Yet Griffith’s wife spoke of women visiting from America who sometimes pursued her Arthur as “admiring pilgrims”. Some wished to shake his hand or, “very frequently, to collect his autograph”. At least one cornered him for a kiss. She overheard two girls talking: “Look at what that one done. She kissed Arthur Griffith.” The other replied “Good Lord, I’d as lief [rather] kiss a granite wall.”
Griffith and Dev met alone with a handful of southern unionists at the Mansion House on Monday, July 4, and Friday, July 8. A large and orderly crowd cheered loudly. It was a “sweltering” summer day. The Freeman’s Journal reported that “people relieved the tedium of waiting by singing patriotic songs and hymns, and they recited the Rosary”.
The unionists included William Brodrick (1st Earl of Midleton), whose cousin Lord Bandon had recently been kidnapped by the IRA (and for whose release he pressed de Valera that day). Also present was Andrew Jameson, of the great whiskey distillery of that name. The father of northern leader James Craig was also a distiller, but nothing would persuade Craig to join the southern unionists at talks in Dublin.
Talks were also held that week in Dublin with General Jan Christian Smuts, veteran of the Boer War and prime minister of South Africa, whom the British regarded as a pragmatic peace-broker and whom the Irish trusted. Like Canada, South Africa now had an independent status within the empire that might serve as a model for Dublin. He urged both sides to adopt a practical attitude towards negotiations.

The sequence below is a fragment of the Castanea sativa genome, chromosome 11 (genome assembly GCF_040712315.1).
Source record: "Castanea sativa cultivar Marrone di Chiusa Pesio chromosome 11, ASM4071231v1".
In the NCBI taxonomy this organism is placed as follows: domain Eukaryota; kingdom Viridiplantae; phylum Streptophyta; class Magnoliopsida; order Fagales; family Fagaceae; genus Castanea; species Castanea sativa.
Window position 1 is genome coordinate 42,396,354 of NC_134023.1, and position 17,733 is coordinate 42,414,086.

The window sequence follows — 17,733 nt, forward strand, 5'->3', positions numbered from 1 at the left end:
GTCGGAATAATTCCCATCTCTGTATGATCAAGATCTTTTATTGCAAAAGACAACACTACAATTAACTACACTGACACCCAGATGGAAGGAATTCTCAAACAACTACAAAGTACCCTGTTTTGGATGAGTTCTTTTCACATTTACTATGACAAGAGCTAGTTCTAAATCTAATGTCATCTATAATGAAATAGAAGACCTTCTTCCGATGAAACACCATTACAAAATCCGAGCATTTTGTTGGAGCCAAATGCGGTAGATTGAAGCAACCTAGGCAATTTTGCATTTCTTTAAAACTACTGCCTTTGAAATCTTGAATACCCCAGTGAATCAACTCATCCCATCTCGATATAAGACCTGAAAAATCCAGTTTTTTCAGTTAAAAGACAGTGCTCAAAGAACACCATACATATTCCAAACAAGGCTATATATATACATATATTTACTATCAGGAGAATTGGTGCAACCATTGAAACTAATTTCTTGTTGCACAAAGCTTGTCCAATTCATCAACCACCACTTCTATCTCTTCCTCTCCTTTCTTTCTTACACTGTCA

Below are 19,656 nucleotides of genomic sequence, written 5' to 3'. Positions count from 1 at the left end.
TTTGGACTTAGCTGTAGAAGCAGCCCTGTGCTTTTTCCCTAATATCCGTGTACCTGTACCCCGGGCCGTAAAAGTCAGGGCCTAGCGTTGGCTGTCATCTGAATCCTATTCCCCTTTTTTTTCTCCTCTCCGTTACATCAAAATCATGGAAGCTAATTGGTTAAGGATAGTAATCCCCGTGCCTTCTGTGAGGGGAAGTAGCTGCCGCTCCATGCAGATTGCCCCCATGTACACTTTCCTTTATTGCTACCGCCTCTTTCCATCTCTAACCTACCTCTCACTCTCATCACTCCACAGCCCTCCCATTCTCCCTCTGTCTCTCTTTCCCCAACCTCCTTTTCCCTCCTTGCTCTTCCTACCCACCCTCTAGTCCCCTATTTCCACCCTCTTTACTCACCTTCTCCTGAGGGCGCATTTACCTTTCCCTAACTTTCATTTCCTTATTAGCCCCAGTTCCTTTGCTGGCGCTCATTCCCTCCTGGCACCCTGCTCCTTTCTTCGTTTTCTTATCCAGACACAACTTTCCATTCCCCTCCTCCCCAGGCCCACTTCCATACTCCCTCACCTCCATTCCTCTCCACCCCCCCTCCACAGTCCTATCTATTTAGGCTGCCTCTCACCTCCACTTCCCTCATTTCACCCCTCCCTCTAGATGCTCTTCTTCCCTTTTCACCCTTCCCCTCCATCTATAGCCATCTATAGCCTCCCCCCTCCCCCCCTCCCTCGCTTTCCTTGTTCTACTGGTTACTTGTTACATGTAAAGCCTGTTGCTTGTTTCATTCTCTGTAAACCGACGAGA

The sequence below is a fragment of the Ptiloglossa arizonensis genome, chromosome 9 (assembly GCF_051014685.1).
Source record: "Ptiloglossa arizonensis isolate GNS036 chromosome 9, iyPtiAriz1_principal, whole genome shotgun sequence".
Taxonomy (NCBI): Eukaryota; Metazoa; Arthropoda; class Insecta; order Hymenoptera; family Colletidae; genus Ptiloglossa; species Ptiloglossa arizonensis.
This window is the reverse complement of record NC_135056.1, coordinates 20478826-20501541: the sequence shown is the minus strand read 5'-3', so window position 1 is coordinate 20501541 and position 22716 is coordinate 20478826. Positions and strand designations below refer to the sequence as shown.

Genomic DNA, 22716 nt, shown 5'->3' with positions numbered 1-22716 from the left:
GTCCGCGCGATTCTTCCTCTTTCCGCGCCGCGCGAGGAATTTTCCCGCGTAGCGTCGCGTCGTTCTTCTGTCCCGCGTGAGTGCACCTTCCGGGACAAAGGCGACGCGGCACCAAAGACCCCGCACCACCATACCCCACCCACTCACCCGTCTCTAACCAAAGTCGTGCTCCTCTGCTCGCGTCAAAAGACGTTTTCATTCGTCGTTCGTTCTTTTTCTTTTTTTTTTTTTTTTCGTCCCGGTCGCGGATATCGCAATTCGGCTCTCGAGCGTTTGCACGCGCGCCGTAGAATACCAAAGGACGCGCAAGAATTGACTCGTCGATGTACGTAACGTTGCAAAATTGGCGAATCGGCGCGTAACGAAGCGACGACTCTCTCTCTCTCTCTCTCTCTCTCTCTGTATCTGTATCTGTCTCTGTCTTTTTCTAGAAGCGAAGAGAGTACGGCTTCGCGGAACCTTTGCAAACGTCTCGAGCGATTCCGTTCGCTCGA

Griffith had spent nearly two years in South Africa in 1897 and 1898 where, just before the outbreak of the Boer War, he worked with John MacBride to rally Irish emigrants in favour of the Boers against the British. MacBride later married Maud Gonne, by whom Griffith and WB Yeats were mesmerised. But MacBride was executed in Dublin in 1916. Griffith, Yeats and Maud Gonne organised opposition in Ireland to the Boer War. Present in the patient crowd outside the Mansion House in early July 1921 was “Madame MacBride”.
On the afternoon of Friday, July 8, the crowd outside the Mansion House saw what the Press Association described as “the dramatic and entirely unexpected arrival of General Sir Nevil Macready, commander-in-chief of the British Forces in Ireland.” He was reportedly “greeted with a heavy burst of cheering”.
By July 10 the Sunday Independent was able to proclaim “Cease Fire!” and to report that a truce was expected to come into operation on the following day, a prelude to peace talks. But it also reported a spate of killings in the continuing troubles. These underlined the argument that the success of any truce was by no means a foregone conclusion.
Professor Colum Kenny, of DCU, is the author of ‘The Enigma of Arthur Griffith: Father of Us All’ (Merrion Press)